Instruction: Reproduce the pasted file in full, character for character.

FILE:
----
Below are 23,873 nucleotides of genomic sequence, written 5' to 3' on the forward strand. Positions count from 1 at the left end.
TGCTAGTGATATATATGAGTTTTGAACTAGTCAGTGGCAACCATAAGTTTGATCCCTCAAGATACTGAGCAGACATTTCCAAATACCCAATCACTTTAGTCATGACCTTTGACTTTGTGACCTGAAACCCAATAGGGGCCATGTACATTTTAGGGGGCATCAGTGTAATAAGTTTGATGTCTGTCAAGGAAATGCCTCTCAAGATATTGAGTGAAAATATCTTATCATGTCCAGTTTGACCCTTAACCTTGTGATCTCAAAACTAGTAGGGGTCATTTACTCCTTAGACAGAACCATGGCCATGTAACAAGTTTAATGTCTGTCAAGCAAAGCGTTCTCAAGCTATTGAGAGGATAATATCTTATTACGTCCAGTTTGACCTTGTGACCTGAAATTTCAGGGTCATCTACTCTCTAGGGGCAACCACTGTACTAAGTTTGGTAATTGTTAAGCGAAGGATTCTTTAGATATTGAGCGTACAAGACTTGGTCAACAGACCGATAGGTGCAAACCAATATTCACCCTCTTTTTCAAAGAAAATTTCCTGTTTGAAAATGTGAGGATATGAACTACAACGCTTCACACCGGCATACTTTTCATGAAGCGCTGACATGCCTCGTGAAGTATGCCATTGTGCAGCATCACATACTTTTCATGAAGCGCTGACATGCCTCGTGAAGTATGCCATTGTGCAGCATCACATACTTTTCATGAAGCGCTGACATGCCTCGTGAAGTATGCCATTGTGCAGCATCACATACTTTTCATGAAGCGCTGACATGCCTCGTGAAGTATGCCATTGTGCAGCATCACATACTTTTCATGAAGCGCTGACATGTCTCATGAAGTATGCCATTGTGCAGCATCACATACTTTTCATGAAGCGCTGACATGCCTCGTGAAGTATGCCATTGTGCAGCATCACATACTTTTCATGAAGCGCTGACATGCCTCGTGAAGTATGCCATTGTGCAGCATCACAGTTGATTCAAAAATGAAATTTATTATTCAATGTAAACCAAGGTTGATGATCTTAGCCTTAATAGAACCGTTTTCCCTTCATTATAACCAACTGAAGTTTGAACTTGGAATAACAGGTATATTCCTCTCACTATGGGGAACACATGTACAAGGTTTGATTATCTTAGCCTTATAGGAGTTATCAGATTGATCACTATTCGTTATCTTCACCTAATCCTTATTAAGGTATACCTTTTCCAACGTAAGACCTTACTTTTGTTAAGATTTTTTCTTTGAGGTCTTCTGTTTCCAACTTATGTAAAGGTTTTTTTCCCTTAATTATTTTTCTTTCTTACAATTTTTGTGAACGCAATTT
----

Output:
Below are 23,873 nucleotides of genomic sequence, written 5' to 3' on the forward strand. Positions count from 1 at the left end.
TGCTAGTGATATATATGAGTTTTGAACTAGTCAGTGGCAACCATAAGTTTGATCCCTCAAGATACTGAGCAGACATTTCCAAATACCCAATCACTTTAGTCATGACCTTTGACTTTGTGACCTGAAACCCAATAGGGGCCATGTACATTTTAGGGGGCATCAGTGTAATAAGTTTGATGTCTGTCAAGGAAATGCCTCTCAAGATATTGAGTGAAAATATCTTATCATGTCCAGTTTGACCCTTAACCTTGTGATCTCAAAACTAGTAGGGGTCATTTACTCCTTAGACAGAACCATGGCCATGTAACAAGTTTAATGTCTGTCAAGCAAAGCGTTCTCAAGCTATTGAGAGGATAATATCTTATTACGTCCAGTTTGACCTTGTGACCTGAAATTTCAGGGTCATCTACTCTCTAGGGGCAACCACTGTACTAAGTTTGGTAATTGTTAAGCGAAGGATTCTTTAGATATTGAGCGTACAAGACTTGGTCAACAGACCGATAGGTGCAAACCAATATTCACCCTCTTTTTCAAAGAAAATTTCCTGTTTGAAAATGTGAGGATATGAACTACAACGCTTCACACCGGCATACTTTTCATGAAGCGCTGACATGCCTCGTGAAGTATGCCATTGTGCAGCATCACATACTTTTCATGAAGCGCTGACATGCCTCGTGAAGTATGCCATTGTGCAGCATCACATACTTTTCATGAAGCGCTGACATGCCTCGTGAAGTATGCCATTGTGCAGCATCACATACTTTTCATGAAGCGCTGACATGCCTCGTGAAGTATGCCATTGTGCAGCATCACATACTTTTCATGAAGCGCTGACATGTCTCATGAAGTATGCCATTGTGCAGCATCACATACTTTTCATGAAGCGCTGACATGCCTCGTGAAGTATGCCATTGTGCAGCATCACATACTTTTCATGAAGCGCTGACATGCCTCGTGAAGTATGCCATTGTGCAGCATCACAGTTGATTCAAAAATGAAATTTATTATTCAATGTAAACCAAGGTTGATGATCTTAGCCTTAATAGAACCGTTTTCCCTTCATTATAACCAACTGAAGTTTGAACTTGGAATAACAGGTATATTCCTCTCACTATGGGGAACACATGTACAAGGTTTGATTATCTTAGCCTTATAGGAGTTATCAGATTGATCACTATTCGTTATCTTCACCTAATCCTTATTAAGGTATACCTTTTCCAACGTAAGACCTTACTTTTGTTAAGATTTTTTCTTTGAGGTCTTCTGTTTCCAACTTATGTAAAGGTTTTTTTCCCTTAATTATTTTTCTTTCTTACAATTTTTGTGAACGCAATTT